In general, the order of evaluation is not important. Internally swish-e processes the search terms from left to right. Parenthesis can be used to group searches together, effectively changing the order of evaluation. For example these three are the same:
swish-e -w foo not bar baz swish-e -w not bar foo baz swish-e -w baz foo not bar
but these two are not the same:
swish-e -w foo not bar baz swish-e -w foo not (bar baz)
The first finds all documents that contain both foo and baz, but do not contain bar. The second finds all that contain foo, and contain either bar or baz, but not both.
It is often helpful in understanding searches to use the boolean terms and parenthesis. So the above two become:
swish-e -w foo AND (not bar) AND baz swish-e -w foo AND (not (bar AND baz))
These four examples are all the same search (assuming that AND is the default search type):
swish-e -w 'juliet not ophelia and pac' swish-e -w '(juliet) AND (NOT ophelia) AND (pac)' swish-e -w 'juliet not ophelia pac' swish-e -w 'pac and juliet and not ophelia'
Looking at the the first three searches, first Swish-e finds all the documents with "juliet". Then it finds all documents that do not contain "ophelia". Those two lists are then combined with the boolean AND operator resulting with a list of documents that include "juliet" but not "ophelia". Finally, that list is ANDed with the list of documents that contain "pac" resulting.
However it is always possible to force the order of evaluation by using parenthesis. For example:
swish-e -w 'juliet not (ophelia and pac)'
retrieves files with "juliet" that do not contain both words "ophelia" and "pac".
MetaNames are used to represent fields (called columns in a database) and provide a way to search in only parts of a document. See SWISH-CONFIG for a description of MetaNames, and how they are specified in the source document.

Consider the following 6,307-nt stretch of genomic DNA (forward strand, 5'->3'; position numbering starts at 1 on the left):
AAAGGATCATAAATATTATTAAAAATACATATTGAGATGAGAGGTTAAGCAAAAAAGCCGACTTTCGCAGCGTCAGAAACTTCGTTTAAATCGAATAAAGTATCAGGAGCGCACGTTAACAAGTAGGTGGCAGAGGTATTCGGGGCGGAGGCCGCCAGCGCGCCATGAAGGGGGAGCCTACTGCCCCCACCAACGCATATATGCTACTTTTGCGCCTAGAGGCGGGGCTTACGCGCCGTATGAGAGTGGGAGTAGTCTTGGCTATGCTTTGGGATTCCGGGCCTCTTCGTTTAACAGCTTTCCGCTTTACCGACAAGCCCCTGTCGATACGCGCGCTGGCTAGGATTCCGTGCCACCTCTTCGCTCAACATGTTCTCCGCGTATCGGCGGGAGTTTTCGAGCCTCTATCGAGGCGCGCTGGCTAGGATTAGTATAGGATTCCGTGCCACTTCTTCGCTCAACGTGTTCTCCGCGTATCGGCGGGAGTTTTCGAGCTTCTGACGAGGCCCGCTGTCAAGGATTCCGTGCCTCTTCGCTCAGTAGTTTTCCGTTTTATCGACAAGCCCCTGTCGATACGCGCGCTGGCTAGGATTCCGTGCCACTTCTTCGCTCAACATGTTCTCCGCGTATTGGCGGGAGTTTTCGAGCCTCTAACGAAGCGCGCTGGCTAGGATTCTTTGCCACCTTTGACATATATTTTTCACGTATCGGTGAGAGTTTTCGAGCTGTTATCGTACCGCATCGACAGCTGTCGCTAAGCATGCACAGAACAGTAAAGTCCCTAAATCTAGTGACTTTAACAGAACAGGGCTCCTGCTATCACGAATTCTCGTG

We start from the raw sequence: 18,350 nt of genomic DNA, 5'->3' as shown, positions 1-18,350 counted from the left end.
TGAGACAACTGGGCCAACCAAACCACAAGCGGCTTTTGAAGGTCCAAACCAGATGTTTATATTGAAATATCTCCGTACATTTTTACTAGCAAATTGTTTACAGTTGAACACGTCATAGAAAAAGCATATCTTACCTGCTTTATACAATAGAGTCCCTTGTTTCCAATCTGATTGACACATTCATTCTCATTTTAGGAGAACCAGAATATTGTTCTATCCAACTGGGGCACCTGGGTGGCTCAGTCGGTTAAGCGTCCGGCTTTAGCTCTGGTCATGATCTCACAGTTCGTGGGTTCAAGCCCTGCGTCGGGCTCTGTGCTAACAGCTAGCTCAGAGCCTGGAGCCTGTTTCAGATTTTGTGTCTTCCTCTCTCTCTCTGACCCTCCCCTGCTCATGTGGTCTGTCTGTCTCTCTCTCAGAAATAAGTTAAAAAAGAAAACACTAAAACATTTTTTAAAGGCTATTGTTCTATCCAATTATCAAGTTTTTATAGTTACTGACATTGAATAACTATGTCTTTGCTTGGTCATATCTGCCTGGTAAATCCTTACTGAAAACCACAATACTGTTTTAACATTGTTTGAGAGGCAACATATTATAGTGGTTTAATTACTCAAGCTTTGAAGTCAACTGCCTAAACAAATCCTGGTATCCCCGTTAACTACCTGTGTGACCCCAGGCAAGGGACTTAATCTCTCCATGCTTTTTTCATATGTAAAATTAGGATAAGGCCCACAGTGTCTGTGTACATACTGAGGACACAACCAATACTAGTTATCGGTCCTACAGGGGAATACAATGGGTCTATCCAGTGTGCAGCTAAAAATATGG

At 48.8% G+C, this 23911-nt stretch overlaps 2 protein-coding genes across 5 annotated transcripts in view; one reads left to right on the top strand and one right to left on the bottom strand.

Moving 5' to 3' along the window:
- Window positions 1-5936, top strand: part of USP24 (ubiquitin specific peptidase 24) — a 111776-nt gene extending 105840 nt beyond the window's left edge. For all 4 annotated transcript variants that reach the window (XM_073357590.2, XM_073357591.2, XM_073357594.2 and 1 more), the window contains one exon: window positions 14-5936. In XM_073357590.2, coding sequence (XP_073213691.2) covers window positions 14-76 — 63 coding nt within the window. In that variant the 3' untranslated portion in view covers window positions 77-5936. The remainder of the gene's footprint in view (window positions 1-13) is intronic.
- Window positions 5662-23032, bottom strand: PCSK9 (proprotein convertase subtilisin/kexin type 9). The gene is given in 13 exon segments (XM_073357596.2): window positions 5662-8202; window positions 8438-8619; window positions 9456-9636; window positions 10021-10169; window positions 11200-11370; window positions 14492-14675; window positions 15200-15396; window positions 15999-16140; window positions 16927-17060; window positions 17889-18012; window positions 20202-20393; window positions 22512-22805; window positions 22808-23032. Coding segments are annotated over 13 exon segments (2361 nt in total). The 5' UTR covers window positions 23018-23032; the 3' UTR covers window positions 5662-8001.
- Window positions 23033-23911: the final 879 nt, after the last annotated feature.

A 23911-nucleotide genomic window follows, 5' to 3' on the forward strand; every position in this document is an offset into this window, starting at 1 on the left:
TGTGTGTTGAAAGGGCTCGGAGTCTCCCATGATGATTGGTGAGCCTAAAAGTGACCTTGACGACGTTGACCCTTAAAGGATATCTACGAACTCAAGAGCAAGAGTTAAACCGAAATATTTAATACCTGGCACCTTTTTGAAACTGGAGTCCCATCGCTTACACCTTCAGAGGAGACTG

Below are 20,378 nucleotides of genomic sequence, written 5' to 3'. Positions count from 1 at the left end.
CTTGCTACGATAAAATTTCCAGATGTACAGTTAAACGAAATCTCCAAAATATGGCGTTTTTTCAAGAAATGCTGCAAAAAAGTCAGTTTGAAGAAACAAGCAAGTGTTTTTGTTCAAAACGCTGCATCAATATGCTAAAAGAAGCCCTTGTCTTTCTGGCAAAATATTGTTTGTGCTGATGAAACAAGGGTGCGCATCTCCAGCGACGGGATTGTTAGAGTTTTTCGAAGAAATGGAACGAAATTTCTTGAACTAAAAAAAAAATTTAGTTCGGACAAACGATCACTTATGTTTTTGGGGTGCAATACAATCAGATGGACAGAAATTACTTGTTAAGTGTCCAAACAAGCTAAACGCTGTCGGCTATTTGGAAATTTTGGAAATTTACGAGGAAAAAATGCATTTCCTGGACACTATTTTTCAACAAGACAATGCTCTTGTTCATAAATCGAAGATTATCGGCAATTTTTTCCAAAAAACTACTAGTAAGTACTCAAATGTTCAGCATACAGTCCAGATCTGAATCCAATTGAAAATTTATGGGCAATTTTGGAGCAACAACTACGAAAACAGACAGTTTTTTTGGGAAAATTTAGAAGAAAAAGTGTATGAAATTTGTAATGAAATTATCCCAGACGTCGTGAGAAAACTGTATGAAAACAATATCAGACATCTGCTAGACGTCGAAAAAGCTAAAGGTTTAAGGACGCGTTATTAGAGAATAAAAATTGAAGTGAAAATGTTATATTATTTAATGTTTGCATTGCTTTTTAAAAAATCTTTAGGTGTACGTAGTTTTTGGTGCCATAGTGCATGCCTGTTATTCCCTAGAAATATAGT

To limit a search to words found in a meta tag you prefix the keywords with the name of the meta tag, followed by the equal sign:
metaname = word metaname = (this or that) metaname = ( (this or that) or "this phrase" )
It is not necessary to have spaces at either side of the "=", consequently the following are equivalent:
swish-e -w "metaName=word" swish-e -w "metaName = word" swish-e -w "metaName= word"
To search on a word that contains a "=", precede the "=" with a "\" (backslash).
swish-e -w "test\=3 = x\=4 or y\=5"
this query returns the files where the word "x=4" is associated with the metaName "test=3" or that contains the word "y=5" not associated with any metaName.
Queries can be also constructed using any of the usual search features, moreover metaName and plain search can be mixed in a single query.
swish-e -w "metaName1 = (a1 or a4) not (a3 and a7)"
This query will retrieve all the files in which "a1" or "a2" are found in the META tag "metaName1" and that do not contain the words "a3" and "a7", where "a3" and "a7" are not associated to any meta name.
To search for a phrase in a document use double-quotes to delimit your search terms. (The phrase delimiter is set in src/swish.h.)
You must protect the quotes from the shell.
For example, under Unix:
swish-e -w '"this is a phrase" or (this and that)' swish-e -w 'meta1=("this is a phrase") or (this and that)'
Or under Windows:
swish-e -w \"this is a phrase\" or (this and that)
You can not use boolean search terms inside a phrase. That is:
swish-e -w 'this and that'
finds documents with both words "this" and "that", but:
swish-e -w '"this and that"'
finds documents that have the phrase "that and that". A phrase can consist of a single word, so this is how to search for the words used as boolean operators:
swish-e -w 'this "and" that'
finds documents that contain all three words, but in any order.
You can use the
-P switch to set the phrase delimiter character.
See SWISH-RUN for examples.